Using a computer without a mouse and a monitor

Can you believe it? It’s not so hard to achive that. We just made it today.

I have been keeping a computer under my desk for nearly a year. The mouse is broken. I think I’ve sold the monitor. I plan to buy a widescreen LCD someday. But today I asked Jack to help me with the book writing things and we don’t have an extra computer. He reminded me that I could use the TV set. Fortunately there is a VGA socket on my TV.

Jack borrowed a VGA cable. I just connected the computer to the TV and booted it hoping everything’s fine.

But there came another problem. Because the screen resolution is too high for the TV there’s nothing showing up on the sceen. I knew what I needed to do is to adjust the resolution, but how?

I pluged in the headphone and looked at the screen of the laptop(It’s David’s laptop and was brought in by Alfred). Firstly logged off the Laptop to the Login screen. Then started pressing the "tab" key several times to see where the cursor moved to. And did the same simultaneously on the keyboard of the previouse computer. And when the box for password is activated, I typed in the password and then "enter".

When I heard the windows login music I waited for a moment for the softwares start with windows. Then I think you know what I did:

"win key" -> "win key"+"d" -> "Menu Key" -> "r" -> "shift"+"tab" -> "right arrow" for several times -> "tab" 3 times -> "left arrow" for many times to make sure the resolution is the lowest -> "alt"+"a" -> "y"

win key (left) & menu key (right)

If you don’t understand those steps just try them out. You’ll get it. That was the exciting moment. The desktop appeared on my TV!

The next problem is that althought most of the operations we do with a mouse can be done with the keyboard, some poor programmers develop softwares that can’t be used without a mouse. Like the IP-COM wireless connection management software. I plugged in the IP-COM USB wireless adapter and installed the driver and application. This application disabled the function of the system to manage the wireless connections. I was forced to use its own application. But the buttons of that application can’t be pressed using the keyboard! What a stupid software!

Now I have to use a mouse but I don’t have one. It occured to me that there’re some options to enable the user to use the keyboard to act like a mouse right after I said "I give up". I remembered that it was something with accessibility in the Control Panel. So I was just like "Check it out!"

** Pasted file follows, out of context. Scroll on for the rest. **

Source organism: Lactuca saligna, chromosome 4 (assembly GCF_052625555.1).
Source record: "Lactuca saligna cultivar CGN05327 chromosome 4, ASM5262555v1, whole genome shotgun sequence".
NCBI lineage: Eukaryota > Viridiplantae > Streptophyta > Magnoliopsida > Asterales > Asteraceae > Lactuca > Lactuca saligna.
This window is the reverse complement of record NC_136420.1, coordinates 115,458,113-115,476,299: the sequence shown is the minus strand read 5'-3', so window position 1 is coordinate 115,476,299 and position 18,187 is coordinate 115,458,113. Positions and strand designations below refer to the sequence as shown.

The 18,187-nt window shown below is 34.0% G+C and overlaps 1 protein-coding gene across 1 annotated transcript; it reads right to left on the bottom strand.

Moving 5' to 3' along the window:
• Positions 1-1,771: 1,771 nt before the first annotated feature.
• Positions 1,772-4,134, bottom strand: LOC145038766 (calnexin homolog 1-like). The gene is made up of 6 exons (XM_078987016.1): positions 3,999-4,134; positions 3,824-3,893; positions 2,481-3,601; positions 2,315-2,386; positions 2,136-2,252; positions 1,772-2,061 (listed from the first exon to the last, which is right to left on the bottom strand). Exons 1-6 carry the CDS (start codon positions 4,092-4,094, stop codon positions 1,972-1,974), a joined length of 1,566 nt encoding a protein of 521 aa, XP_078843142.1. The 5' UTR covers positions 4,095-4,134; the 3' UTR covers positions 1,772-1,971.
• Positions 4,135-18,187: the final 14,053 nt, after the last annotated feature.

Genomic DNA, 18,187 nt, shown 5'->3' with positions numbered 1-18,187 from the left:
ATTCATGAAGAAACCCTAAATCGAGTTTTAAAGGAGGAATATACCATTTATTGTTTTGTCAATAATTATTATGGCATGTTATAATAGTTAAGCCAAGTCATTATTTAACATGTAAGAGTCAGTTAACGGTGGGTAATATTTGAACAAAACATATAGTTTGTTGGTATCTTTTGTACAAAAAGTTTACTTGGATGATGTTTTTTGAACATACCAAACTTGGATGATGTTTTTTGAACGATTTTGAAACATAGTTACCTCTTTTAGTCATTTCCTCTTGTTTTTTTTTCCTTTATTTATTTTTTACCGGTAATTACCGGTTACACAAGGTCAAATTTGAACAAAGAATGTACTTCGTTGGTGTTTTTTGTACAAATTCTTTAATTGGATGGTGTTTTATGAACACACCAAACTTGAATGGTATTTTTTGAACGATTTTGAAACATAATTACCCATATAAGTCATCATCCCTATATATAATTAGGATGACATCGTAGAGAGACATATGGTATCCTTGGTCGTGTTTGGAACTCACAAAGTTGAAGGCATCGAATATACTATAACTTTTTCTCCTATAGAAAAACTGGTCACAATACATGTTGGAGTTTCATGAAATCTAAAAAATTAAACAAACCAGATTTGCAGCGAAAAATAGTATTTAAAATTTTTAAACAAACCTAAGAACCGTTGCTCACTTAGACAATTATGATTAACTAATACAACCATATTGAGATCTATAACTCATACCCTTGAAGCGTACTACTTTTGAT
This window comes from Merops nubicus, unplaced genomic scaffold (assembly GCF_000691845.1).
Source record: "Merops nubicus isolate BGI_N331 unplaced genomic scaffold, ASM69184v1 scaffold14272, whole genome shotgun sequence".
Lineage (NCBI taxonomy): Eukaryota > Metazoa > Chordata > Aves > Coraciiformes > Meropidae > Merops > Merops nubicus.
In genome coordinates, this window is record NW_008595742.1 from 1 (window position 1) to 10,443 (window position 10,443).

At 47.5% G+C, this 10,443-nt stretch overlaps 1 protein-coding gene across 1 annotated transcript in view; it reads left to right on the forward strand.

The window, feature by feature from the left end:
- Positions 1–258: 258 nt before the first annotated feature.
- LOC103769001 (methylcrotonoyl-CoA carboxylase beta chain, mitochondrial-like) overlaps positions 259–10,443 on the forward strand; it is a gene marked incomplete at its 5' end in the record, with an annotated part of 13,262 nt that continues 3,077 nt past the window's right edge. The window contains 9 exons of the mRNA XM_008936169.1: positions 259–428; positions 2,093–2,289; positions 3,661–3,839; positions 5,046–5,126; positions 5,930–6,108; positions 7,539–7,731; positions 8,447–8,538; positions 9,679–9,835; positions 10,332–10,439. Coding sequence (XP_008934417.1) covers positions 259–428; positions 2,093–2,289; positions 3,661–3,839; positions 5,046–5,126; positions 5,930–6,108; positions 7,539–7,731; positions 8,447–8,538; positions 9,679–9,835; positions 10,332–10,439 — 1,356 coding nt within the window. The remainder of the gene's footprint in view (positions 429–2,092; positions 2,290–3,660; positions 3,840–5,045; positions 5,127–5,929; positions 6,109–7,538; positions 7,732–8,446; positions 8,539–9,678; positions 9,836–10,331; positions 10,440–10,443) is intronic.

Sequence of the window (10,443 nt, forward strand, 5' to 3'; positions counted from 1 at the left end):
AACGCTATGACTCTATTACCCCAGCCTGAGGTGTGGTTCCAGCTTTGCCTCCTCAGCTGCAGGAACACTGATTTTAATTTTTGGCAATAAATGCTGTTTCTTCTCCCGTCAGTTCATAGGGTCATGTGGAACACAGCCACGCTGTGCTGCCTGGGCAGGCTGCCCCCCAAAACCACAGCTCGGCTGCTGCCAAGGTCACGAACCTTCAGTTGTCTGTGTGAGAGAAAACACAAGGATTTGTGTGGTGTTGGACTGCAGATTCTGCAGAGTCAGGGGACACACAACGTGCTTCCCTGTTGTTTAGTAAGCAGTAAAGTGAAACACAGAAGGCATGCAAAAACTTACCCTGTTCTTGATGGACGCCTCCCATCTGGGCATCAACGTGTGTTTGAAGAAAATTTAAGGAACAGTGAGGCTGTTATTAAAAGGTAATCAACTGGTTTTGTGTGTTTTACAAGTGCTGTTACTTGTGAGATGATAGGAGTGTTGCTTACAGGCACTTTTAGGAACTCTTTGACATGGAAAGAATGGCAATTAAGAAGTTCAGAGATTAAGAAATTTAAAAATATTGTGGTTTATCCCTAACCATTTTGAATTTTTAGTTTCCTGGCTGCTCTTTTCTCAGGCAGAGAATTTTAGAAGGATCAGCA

"win key" -> "c" -> "tab" for several times to select "Accessibility Options" -> "enter" (-> if you are in Category View you need to press "tab" for a few more times and select "Accessibility Options" under "or pick a Control Panel icon" then "enter") -> "shift"+"tab" -> "right arrow" for three times to select "Mouse" -> "tab" -> "space" to check the checkbox before "Use MouseKeys" -> "enter"

OK, now you can use "num lock" key to turn on or off the MouseKeys function. How to use it? You can use your numeric keypad as a mouse.

You can use 1, 2, 3, 4, 6, 7, 8, 9 to move the pointer to those eight direcitons. Pressing "5" on numeric keypad is equal to press the left button of the mouse (click). Pressing "+" on numeric keypad is equal to press the right button of the mouse (right click). Amazing, huh?

But the pointer seems to be moving so slowly. You can open the "Accessibility Options" again. On the "Mouse" tab click "settings". Now you can adjust the speed of the pointer and I like to check "Hold down Ctrl to speed up and Shift to slow down".

That’s it. Now we made it. To use a computer without a monitor and a mouse.

Using SCIM in English interface



sudo apt-get install im-switch scim


sudo im-switch -s scim -z all_ALL
im-switch -s scim -z all_ALL


No system wide default defined just for locale en_US .
Use "all_ALL" quasi-locale and set IM.
update-alternatives: Cannot find alternative `/etc/X11/xinit/xinput.d/scim’.


update-alternatives –install /etc/X11/xinit/xinput.d/all_ALL xinput-all_ALL /etc/X11/xinit/xinput.d/scim 30


Ubuntu (pronounced "oo-boon-too")

Ubuntu is a South African ethical ideology focusing on people’s allegiances and relations with each other. The word comes from the Zulu and Xhosa languages. Ubuntu (pronounced "oo-boon-too") is seen as a traditional African concept, is regarded as one of the founding principles of the new republic of South Africaband is connected to the idea of an African Renaissance.

A rough translation of the principle of Ubuntu is "humanity towards others". Another translation could be: "the belief in a universal bond of sharing that connects all humanity".

         "A person with ubuntu is open and available to others, affirming of others, does not feel threatened that others are able and good, for he or she has a proper self-assurance that comes from knowing that he or she belongs in a greater whole and is diminished when others are humiliated or diminished, when others are tortured or oppressed."

Archbishop Desmond Tutu

As a platform based on Linux, the Ubuntu operating system brings the spirit of ubuntu to the software world.

(Above is from the document "About Ubuntu")